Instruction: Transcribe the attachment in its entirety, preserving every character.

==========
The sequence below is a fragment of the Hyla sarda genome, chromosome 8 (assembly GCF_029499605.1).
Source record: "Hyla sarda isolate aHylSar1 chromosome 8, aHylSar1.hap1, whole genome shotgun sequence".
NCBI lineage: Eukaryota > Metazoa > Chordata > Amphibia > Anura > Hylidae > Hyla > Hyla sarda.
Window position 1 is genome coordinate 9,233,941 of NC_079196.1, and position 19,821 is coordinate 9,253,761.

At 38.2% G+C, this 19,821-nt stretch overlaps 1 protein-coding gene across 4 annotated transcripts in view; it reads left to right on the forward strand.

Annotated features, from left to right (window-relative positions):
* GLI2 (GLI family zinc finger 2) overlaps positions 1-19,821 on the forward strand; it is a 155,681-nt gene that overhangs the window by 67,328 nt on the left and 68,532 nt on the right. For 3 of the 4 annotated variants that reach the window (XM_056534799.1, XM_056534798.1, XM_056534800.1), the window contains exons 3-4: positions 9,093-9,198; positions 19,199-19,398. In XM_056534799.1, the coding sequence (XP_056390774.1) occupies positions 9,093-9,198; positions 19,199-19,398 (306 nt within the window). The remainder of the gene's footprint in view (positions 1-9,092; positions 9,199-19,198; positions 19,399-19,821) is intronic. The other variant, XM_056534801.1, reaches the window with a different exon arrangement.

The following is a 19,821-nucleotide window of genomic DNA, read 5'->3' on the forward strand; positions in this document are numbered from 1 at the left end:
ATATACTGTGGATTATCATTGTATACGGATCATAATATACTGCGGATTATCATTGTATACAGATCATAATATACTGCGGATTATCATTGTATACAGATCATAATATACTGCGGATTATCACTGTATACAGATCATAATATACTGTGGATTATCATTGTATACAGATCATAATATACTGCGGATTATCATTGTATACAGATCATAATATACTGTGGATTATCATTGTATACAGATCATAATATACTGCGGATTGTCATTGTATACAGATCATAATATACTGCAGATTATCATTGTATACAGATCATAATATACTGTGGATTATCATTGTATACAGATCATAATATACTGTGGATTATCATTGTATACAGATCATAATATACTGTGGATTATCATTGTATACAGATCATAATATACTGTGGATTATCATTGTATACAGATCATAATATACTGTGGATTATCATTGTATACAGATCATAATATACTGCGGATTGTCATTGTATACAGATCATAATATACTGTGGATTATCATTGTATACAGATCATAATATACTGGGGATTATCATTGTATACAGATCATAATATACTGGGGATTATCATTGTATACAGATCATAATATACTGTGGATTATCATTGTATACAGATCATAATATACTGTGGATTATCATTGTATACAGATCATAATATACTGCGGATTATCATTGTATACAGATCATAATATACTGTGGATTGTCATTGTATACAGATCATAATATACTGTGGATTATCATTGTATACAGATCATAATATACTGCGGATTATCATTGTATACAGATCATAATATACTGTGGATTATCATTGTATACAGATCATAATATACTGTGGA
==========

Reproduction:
The sequence below is a fragment of the Hyla sarda genome, chromosome 8 (assembly GCF_029499605.1).
Source record: "Hyla sarda isolate aHylSar1 chromosome 8, aHylSar1.hap1, whole genome shotgun sequence".
NCBI lineage: Eukaryota > Metazoa > Chordata > Amphibia > Anura > Hylidae > Hyla > Hyla sarda.
Window position 1 is genome coordinate 9,233,941 of NC_079196.1, and position 19,821 is coordinate 9,253,761.

At 38.2% G+C, this 19,821-nt stretch overlaps 1 protein-coding gene across 4 annotated transcripts in view; it reads left to right on the forward strand.

Annotated features, from left to right (window-relative positions):
* GLI2 (GLI family zinc finger 2) overlaps positions 1-19,821 on the forward strand; it is a 155,681-nt gene that overhangs the window by 67,328 nt on the left and 68,532 nt on the right. For 3 of the 4 annotated variants that reach the window (XM_056534799.1, XM_056534798.1, XM_056534800.1), the window contains exons 3-4: positions 9,093-9,198; positions 19,199-19,398. In XM_056534799.1, the coding sequence (XP_056390774.1) occupies positions 9,093-9,198; positions 19,199-19,398 (306 nt within the window). The remainder of the gene's footprint in view (positions 1-9,092; positions 9,199-19,198; positions 19,399-19,821) is intronic. The other variant, XM_056534801.1, reaches the window with a different exon arrangement.

The following is a 19,821-nucleotide window of genomic DNA, read 5'->3' on the forward strand; positions in this document are numbered from 1 at the left end:
ATATACTGTGGATTATCATTGTATACGGATCATAATATACTGCGGATTATCATTGTATACAGATCATAATATACTGCGGATTATCATTGTATACAGATCATAATATACTGCGGATTATCACTGTATACAGATCATAATATACTGTGGATTATCATTGTATACAGATCATAATATACTGCGGATTATCATTGTATACAGATCATAATATACTGTGGATTATCATTGTATACAGATCATAATATACTGCGGATTGTCATTGTATACAGATCATAATATACTGCAGATTATCATTGTATACAGATCATAATATACTGTGGATTATCATTGTATACAGATCATAATATACTGTGGATTATCATTGTATACAGATCATAATATACTGTGGATTATCATTGTATACAGATCATAATATACTGTGGATTATCATTGTATACAGATCATAATATACTGTGGATTATCATTGTATACAGATCATAATATACTGCGGATTGTCATTGTATACAGATCATAATATACTGTGGATTATCATTGTATACAGATCATAATATACTGGGGATTATCATTGTATACAGATCATAATATACTGGGGATTATCATTGTATACAGATCATAATATACTGTGGATTATCATTGTATACAGATCATAATATACTGTGGATTATCATTGTATACAGATCATAATATACTGCGGATTATCATTGTATACAGATCATAATATACTGTGGATTGTCATTGTATACAGATCATAATATACTGTGGATTATCATTGTATACAGATCATAATATACTGCGGATTATCATTGTATACAGATCATAATATACTGTGGATTATCATTGTATACAGATCATAATATACTGTGGA